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Tuesday, May 10, 2011

Nothing can be learned through standardized crafts

A student cannot learn about the origins of Thanksgiving through making pilgram hats and macaroni necklaces. China cannot be better understood through making a paper mache panda bear (a real eighth grade assignment at a local middle school). No insight into Italy can be gleaned through cooking spaghetti. Construction paper snowflakes are not educational. Pipe cleaners and popsickle sticks do not shed light on anything.

Parents in the system are trapped by this busy work. They have to praise them as artifacts of their childrens' hands. But even given that, a note to principals: endless walls of identical standardized caterpillar art projects on display for parents may be pushing this manipulation - it does not establish your school as a hotbed incubator for future naturalists or artists - it is just creepy.

While experiments, physical projects, and self-directed creations and expressions of self are critical, standardized crafts are, well, not.

It is up to you to decide into which category high school chemistry falls.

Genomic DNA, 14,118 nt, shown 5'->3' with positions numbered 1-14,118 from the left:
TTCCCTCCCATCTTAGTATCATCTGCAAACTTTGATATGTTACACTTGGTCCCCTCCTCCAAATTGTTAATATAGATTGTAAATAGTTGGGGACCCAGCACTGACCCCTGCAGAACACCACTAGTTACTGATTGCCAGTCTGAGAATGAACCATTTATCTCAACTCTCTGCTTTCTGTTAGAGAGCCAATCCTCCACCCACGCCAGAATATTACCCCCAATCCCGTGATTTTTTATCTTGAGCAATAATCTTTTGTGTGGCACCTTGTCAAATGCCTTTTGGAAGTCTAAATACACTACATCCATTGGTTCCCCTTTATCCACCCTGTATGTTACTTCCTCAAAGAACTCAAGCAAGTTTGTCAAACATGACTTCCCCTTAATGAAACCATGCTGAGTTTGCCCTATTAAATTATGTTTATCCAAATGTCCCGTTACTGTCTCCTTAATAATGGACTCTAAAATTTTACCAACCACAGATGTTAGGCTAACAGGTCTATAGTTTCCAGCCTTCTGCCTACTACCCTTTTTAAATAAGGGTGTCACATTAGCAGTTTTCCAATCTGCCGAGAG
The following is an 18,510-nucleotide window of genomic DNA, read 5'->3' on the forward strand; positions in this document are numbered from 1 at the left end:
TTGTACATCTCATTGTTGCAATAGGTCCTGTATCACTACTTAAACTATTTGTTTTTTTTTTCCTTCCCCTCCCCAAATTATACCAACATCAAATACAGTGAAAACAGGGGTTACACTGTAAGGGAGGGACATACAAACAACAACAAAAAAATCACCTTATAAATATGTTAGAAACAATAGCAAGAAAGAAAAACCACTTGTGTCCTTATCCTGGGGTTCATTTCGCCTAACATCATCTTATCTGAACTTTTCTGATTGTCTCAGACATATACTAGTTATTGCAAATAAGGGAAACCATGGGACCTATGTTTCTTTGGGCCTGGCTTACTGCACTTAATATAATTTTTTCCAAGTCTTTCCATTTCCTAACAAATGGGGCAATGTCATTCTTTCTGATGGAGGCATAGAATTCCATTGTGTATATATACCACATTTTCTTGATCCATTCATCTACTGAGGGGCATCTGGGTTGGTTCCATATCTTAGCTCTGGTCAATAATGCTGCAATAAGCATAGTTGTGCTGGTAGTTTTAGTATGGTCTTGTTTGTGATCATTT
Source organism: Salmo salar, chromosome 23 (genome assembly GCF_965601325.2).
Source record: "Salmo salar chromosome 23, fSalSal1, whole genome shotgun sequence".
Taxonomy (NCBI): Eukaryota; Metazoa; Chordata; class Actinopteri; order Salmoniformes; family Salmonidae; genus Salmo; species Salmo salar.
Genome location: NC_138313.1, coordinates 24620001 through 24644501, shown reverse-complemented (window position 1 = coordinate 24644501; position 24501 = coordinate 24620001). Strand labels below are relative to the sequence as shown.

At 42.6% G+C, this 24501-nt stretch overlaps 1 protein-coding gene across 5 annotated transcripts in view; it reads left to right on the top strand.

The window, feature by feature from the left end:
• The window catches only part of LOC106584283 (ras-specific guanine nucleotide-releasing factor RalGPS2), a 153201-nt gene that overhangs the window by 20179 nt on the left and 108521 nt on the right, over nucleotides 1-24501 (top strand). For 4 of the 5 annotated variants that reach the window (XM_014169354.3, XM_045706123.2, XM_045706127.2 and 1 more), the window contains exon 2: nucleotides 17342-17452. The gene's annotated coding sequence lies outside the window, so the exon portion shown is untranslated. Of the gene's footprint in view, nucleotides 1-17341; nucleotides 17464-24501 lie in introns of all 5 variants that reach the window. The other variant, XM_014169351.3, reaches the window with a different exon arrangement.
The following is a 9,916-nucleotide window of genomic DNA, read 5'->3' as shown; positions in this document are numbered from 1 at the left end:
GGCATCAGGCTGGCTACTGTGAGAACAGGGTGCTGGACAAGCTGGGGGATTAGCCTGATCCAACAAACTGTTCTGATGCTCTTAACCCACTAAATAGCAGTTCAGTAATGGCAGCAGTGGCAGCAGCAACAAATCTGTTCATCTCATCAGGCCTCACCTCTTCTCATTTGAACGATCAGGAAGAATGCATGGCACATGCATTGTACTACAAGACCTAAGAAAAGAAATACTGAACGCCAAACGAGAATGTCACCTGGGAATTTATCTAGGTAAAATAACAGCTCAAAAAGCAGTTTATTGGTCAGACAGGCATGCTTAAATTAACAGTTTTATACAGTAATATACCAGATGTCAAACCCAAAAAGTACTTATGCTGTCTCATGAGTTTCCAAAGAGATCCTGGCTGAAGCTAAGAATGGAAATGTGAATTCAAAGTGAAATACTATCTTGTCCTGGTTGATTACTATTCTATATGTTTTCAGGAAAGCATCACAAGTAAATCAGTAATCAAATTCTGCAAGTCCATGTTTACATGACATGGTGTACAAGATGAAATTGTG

1. Your last line is devastating!

    I was always so upset in my high school science classes when my teacher would demonstrate the whole experiment before we started, or give us a worksheet detailing what was supposed to happen.

    If you already know what is supposed to happen, the rest is just busywork.

  2. Thanks. Or sorry! Yours is a great, terrible example!

  3. I remember being penalized because I couldn't make the compounds react like they were supposed to in order to demonstrate the concept. ("Just copy from the notes".)

    It's not that "nothing" is learned. It's that what is learned is not positive -
    follow instructions blindly, rely on other people for validation, textbooks/teacher as omnipotent, science is confusing, art is pointless, I'm not creative, keep or at least look busy.

    I wrote something about this issue in the past:

  4. Got you beat. The local school dist. in our town had the 6th graders color a worksheet of Garfield in a Sombrero when learning about Cinco Da Mayo.
    So sad.